“We hope to create a platform that will allow scholars and the general public to access data across museums through a simple and visually appealing online interface,” said Laura Auricchio, Ph.D., dean of Fordham College at Lincoln Center, a co-principal investigator for the project.
Several representatives from major museums and libraries, including the Metropolitan Museum of Art, the Museum of Modern Art, and the Library of Congress, were present at an October project workshop at Fordham. Joining them were scholars from Fordham, Harvard University, MIT, the New School, Sciences Po of Paris, and University of Potsdam in Germany. The group has been collaborating continually to produce a final report for the NEH in March, after which they’ll seek additional funding for the project.
Connecting Museums and Their Data
Auricchio said that the project is similar to how museums are connected in the physical realm through the exchange of traveling works of art, but instead of art they would be exchanging research data, or metadata, spawned by their collections. Auricchio distinguished the two data sets by using museum “tombstones” as an example. Tombstones are the placards one sees beside a painting in a museum. The metadata would be the boldfaced information found at the top of the placard: the name of the artists, the years the artist lived, the name of the work of art, and the medium. The research data would be the paragraph below the metadata, which would include more nuanced and detailed information about the painting: its history, influences, and place within art history. Also included in the research data would be essays from exhibition catalogs.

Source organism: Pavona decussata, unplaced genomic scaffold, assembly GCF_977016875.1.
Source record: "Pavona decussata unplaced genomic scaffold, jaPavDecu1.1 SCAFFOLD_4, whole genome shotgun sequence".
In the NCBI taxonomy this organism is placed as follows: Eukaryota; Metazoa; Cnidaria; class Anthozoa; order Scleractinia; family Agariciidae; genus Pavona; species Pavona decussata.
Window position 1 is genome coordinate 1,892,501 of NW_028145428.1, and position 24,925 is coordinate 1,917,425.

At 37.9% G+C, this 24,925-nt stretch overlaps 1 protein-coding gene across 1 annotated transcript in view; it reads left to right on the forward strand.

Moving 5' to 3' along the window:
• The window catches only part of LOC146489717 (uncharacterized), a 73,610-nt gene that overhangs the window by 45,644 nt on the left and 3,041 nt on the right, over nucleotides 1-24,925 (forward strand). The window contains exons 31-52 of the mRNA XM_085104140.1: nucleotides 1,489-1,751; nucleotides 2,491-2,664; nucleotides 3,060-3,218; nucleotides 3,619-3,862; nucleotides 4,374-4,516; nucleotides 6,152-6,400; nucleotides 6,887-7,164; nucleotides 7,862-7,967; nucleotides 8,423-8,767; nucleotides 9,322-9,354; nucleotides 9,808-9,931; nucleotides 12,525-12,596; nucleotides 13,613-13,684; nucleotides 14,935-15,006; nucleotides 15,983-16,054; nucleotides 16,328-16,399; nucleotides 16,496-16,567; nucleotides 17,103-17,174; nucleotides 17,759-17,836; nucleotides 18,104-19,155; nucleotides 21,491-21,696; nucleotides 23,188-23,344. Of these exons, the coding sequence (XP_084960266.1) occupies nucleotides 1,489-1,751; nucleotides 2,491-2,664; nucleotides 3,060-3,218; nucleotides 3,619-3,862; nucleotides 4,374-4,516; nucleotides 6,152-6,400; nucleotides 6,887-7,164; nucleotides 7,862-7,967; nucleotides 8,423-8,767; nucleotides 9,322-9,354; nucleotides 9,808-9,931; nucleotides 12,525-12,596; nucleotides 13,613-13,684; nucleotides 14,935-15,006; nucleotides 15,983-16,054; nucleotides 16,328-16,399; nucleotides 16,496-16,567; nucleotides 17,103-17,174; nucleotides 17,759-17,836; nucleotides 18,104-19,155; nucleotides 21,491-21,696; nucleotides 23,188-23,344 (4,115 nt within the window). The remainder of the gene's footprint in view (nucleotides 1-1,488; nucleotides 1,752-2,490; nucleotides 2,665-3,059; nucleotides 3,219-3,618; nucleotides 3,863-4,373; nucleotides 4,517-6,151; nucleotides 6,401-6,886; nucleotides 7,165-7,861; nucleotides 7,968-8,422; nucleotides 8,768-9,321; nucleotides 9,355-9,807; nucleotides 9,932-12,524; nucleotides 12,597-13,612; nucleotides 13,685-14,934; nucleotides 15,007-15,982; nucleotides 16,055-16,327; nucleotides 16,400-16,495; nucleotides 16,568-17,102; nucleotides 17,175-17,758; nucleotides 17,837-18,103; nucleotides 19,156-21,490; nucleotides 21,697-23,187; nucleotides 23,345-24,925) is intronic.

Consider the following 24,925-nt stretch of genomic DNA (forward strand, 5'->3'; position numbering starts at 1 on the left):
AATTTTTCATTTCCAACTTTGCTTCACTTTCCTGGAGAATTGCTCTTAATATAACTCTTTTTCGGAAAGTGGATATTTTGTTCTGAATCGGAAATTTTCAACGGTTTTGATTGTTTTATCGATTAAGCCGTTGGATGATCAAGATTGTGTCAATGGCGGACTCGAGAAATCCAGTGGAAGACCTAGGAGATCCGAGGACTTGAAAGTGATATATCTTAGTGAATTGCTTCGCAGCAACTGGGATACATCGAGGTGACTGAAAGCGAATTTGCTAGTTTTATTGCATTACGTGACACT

“Only a fraction of a museum’s holdings are photographed for catalogs, the rest is represented through this research data and metadata,” she said.
This new platform would help foster “a new kind of knowledge production for scholars, artists, curators, educators, and an interested public,” she said.
Anne Luther, Ph.D., a co-principal investigator on the project, said that one of the primary challenges is that museums publish their data in silos, and even within institutions the internal databases don’t necessarily follow the same protocol. Luther, along with Auricchio, brought the NEH-funded project to Fordham.
“A museum may have one database system they are using, but from department to department they are using it differently,” Luther said at the October workshop. “The goal is to make this data available as a public good, but at the moment they’re [the data] not speaking to each other.”
The challenge in dealing with large institutions is that the computer science protocols have already been established, in many cases over the course of years. Luther said there have been long-standing efforts that try to connect museum data internationally, but projects that have tried to impose new standards and new protocols have failed.